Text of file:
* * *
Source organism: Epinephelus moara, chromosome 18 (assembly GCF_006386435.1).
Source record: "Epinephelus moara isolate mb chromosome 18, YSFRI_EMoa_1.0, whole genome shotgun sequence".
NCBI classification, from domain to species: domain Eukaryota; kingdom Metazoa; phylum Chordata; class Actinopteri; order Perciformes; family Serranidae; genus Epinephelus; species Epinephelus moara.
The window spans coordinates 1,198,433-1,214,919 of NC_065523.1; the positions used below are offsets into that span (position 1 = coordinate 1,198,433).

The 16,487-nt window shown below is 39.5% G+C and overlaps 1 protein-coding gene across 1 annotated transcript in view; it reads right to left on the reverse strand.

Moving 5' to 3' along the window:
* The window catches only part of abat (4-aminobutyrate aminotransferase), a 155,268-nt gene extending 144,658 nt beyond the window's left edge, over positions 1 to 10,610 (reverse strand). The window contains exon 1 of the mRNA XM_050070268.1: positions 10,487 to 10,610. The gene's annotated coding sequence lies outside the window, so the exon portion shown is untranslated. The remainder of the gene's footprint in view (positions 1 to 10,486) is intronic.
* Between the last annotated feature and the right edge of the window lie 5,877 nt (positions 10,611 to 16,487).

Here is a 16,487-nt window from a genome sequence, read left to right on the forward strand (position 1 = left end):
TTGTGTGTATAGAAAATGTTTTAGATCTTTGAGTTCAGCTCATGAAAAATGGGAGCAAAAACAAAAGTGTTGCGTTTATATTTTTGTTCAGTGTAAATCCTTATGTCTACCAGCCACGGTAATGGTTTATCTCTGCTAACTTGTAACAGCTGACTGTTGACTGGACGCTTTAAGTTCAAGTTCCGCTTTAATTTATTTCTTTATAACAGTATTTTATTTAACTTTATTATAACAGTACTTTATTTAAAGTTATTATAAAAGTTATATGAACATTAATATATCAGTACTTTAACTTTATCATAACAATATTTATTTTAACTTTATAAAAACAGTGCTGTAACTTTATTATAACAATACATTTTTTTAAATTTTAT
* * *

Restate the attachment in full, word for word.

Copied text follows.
Source organism: Epinephelus moara, chromosome 18 (assembly GCF_006386435.1).
Source record: "Epinephelus moara isolate mb chromosome 18, YSFRI_EMoa_1.0, whole genome shotgun sequence".
NCBI classification, from domain to species: domain Eukaryota; kingdom Metazoa; phylum Chordata; class Actinopteri; order Perciformes; family Serranidae; genus Epinephelus; species Epinephelus moara.
The window spans coordinates 1,198,433-1,214,919 of NC_065523.1; the positions used below are offsets into that span (position 1 = coordinate 1,198,433).

The 16,487-nt window shown below is 39.5% G+C and overlaps 1 protein-coding gene across 1 annotated transcript in view; it reads right to left on the reverse strand.

Moving 5' to 3' along the window:
* The window catches only part of abat (4-aminobutyrate aminotransferase), a 155,268-nt gene extending 144,658 nt beyond the window's left edge, over positions 1 to 10,610 (reverse strand). The window contains exon 1 of the mRNA XM_050070268.1: positions 10,487 to 10,610. The gene's annotated coding sequence lies outside the window, so the exon portion shown is untranslated. The remainder of the gene's footprint in view (positions 1 to 10,486) is intronic.
* Between the last annotated feature and the right edge of the window lie 5,877 nt (positions 10,611 to 16,487).

Here is a 16,487-nt window from a genome sequence, read left to right on the forward strand (position 1 = left end):
TTGTGTGTATAGAAAATGTTTTAGATCTTTGAGTTCAGCTCATGAAAAATGGGAGCAAAAACAAAAGTGTTGCGTTTATATTTTTGTTCAGTGTAAATCCTTATGTCTACCAGCCACGGTAATGGTTTATCTCTGCTAACTTGTAACAGCTGACTGTTGACTGGACGCTTTAAGTTCAAGTTCCGCTTTAATTTATTTCTTTATAACAGTATTTTATTTAACTTTATTATAACAGTACTTTATTTAAAGTTATTATAAAAGTTATATGAACATTAATATATCAGTACTTTAACTTTATCATAACAATATTTATTTTAACTTTATAAAAACAGTGCTGTAACTTTATTATAACAATACATTTTTTTAAATTTTAT